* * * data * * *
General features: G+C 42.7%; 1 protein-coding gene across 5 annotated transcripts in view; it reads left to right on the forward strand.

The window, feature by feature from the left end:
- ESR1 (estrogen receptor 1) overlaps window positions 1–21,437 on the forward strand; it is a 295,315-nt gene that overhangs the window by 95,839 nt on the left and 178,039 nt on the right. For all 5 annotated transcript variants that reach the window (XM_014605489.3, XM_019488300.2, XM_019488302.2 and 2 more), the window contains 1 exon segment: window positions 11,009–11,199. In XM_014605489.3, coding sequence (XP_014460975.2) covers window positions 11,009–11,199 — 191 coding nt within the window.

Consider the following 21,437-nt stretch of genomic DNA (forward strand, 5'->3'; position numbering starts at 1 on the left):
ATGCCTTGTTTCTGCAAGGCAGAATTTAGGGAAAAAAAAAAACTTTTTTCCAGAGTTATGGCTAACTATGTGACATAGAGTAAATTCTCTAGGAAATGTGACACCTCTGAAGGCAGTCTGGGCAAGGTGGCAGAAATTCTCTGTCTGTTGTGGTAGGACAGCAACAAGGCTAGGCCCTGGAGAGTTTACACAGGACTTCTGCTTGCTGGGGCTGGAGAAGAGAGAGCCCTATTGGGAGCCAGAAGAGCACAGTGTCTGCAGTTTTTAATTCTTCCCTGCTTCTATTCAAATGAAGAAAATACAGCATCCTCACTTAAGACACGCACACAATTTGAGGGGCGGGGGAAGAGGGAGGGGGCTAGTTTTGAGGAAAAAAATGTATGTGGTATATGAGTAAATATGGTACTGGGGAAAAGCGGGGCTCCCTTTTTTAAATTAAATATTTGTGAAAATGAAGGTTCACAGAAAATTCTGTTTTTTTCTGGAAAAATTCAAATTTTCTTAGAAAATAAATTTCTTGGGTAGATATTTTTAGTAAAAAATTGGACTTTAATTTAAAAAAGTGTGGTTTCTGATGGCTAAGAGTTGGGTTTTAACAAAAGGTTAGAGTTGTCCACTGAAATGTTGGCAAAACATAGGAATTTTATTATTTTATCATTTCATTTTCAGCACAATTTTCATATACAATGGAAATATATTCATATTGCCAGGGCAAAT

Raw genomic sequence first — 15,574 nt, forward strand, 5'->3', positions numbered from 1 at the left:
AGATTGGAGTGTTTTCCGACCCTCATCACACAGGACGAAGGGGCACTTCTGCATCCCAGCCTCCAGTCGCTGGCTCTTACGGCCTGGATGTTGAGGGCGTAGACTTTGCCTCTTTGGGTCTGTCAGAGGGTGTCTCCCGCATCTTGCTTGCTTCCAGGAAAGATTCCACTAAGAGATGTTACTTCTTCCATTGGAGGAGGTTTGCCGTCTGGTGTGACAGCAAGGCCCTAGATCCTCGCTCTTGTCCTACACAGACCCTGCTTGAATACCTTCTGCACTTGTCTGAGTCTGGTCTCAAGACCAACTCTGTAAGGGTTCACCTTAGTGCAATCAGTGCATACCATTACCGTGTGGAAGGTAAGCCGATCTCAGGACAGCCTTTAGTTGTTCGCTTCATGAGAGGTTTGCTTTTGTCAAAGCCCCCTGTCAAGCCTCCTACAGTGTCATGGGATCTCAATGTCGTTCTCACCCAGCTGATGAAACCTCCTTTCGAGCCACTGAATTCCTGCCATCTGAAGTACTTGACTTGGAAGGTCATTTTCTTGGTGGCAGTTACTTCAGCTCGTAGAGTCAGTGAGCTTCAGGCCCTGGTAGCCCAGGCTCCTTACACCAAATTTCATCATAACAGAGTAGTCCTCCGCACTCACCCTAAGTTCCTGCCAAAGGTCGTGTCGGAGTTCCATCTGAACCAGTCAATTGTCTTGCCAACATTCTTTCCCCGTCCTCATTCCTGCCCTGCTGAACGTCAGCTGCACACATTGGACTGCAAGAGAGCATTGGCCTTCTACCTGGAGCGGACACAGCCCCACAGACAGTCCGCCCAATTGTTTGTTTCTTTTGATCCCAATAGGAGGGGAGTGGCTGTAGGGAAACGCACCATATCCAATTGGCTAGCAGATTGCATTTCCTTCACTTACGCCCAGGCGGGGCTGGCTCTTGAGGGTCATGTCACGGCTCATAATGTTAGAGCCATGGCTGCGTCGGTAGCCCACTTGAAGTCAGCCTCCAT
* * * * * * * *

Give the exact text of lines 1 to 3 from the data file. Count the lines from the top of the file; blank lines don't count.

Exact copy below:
General features: G+C 42.7%; 1 protein-coding gene across 5 annotated transcripts in view; it reads left to right on the forward strand.

The window, feature by feature from the left end:
- ESR1 (estrogen receptor 1) overlaps window positions 1–21,437 on the forward strand; it is a 295,315-nt gene that overhangs the window by 95,839 nt on the left and 178,039 nt on the right. For all 5 annotated transcript variants that reach the window (XM_014605489.3, XM_019488300.2, XM_019488302.2 and 2 more), the window contains 1 exon segment: window positions 11,009–11,199. In XM_014605489.3, coding sequence (XP_014460975.2) covers window positions 11,009–11,199 — 191 coding nt within the window.